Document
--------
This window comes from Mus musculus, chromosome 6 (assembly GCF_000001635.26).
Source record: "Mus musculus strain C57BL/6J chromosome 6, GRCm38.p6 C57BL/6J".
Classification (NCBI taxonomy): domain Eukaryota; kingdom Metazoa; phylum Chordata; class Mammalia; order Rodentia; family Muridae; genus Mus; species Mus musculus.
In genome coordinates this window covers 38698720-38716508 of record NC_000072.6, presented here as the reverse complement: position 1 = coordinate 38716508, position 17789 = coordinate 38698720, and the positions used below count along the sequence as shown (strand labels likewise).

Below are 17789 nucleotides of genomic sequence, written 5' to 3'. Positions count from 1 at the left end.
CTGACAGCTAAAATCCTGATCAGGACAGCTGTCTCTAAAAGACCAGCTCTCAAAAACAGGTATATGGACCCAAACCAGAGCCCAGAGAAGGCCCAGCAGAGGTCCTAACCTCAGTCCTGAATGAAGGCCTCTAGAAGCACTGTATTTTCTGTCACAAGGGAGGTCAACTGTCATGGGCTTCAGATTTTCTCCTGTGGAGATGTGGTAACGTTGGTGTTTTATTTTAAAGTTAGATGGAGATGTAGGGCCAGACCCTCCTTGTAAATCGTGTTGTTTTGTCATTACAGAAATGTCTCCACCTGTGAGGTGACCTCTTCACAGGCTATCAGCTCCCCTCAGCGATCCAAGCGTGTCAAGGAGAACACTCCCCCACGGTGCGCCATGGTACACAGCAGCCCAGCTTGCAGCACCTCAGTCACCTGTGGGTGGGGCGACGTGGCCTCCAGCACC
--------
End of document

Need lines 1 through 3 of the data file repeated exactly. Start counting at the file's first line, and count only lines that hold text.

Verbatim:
This window comes from Mus musculus, chromosome 6 (assembly GCF_000001635.26).
Source record: "Mus musculus strain C57BL/6J chromosome 6, GRCm38.p6 C57BL/6J".
Classification (NCBI taxonomy): domain Eukaryota; kingdom Metazoa; phylum Chordata; class Mammalia; order Rodentia; family Muridae; genus Mus; species Mus musculus.